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Using My Mind to Improve My Movement: Exploring Mind Body Training

My Mind Is

my mind is

a big hunk of irrevocable nothing which touch and

taste and smell and hearing and sight keep hitting and

chipping with sharp fatal tools

in an agony of sensual chisels i perform squirms of

chrome and execute strides of cobalt

nevertheless i

feel that i cleverly am being altered that i slightly am

becoming something a little different, in fact


Hereupon helpless i utter lilac shrieks and scarlet


EE Cummings

To me, EE Cummings’ poem describes the way that his mind is changing and becoming more himself and this change is difficult. It is as beautiful as chrome, cobalt, lilac and scarlet but communicated as shrieks and bellowings while he finds his way. This speaks to me at the moment as I approach my movement in a much more mindful way. I am changing my mindset, my thoughts and my understanding of how I move - and it isn’t easy.

In my cloud swing practice the thoughts: “achieve this trick,” “don’t get it wrong” and “the audience won’t know if my technique is off” have dominated my self talk for almost twenty years. I am no longer a professional aerialist but I have a weekly class for my mental health and for my happiness but very often I am down on myself for my slow progress. I compare myself to the gorgeous twenty year olds who also train in the space and I baulk at new tricks because I am “an old dog.” I am learning how to change this approach to my movement with a mental toolbox of tricks taught in my Franklin Method Educator Training.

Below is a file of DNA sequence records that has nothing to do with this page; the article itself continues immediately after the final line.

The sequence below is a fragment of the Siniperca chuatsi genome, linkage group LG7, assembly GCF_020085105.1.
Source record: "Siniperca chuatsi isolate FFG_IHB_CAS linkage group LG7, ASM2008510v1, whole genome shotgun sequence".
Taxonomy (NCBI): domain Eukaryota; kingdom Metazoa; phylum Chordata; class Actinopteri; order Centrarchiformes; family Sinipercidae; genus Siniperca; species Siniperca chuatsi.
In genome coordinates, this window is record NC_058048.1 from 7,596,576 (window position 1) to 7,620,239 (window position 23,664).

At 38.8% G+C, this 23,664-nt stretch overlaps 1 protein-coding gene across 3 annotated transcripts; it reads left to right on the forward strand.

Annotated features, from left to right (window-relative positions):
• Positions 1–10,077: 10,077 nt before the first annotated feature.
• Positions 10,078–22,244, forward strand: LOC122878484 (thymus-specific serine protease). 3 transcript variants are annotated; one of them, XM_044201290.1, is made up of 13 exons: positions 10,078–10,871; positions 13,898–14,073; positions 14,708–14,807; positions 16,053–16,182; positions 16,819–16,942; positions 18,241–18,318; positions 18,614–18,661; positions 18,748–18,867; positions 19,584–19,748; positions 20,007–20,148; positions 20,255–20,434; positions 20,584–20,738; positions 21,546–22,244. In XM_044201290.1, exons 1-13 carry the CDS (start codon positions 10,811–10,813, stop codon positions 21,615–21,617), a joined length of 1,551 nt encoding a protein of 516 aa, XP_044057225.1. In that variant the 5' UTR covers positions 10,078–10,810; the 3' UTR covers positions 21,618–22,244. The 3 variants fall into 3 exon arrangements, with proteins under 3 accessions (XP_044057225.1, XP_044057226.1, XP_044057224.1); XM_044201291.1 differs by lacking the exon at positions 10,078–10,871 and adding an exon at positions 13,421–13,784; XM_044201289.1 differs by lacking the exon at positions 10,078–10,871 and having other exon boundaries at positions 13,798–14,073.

Now, before class when getting changed I remind myself “swinging brings me joy” “I am here to challenge my body and my spirit.” After my warm up I visualise everything that I will do in my session, I walk back and forward as if in the swing rehearsing my tricks. I take special care with tricks that I don’t quite understand and try to get a feel for the movements by rolling about on the floor or on a low piece of aerial equipment (in circus we call this ground training or floor-ials).

Then to wake up my proprioceptors I tap my entire body from top to toe, I rub myself down and then have a good shake. I give my brain a very clear map of where every part of my body is before I start whizzing about in the air.

Then when I’m in the air I swing. I try to notice my body, not the people in the space with me but tune in to me. I aim to be present in my body. I feel my position in the swing, is my body leading or trailing in the swing? Am I breathing? Where am I breathing from? Where am I holding tension - can I release it? How is the quality of my movement?

Then I start a warm up sequence with movements at the front and back of the swing, rotations around the rope in both directions and a back balance. When swinging a body needs the right amount of tension, not too much, not to little. I use the mental image of a sapling blowing in the wind or seaweed flowing with the waves. I visualise my alignment as being one with the swing, my body in line with the rope I am standing on.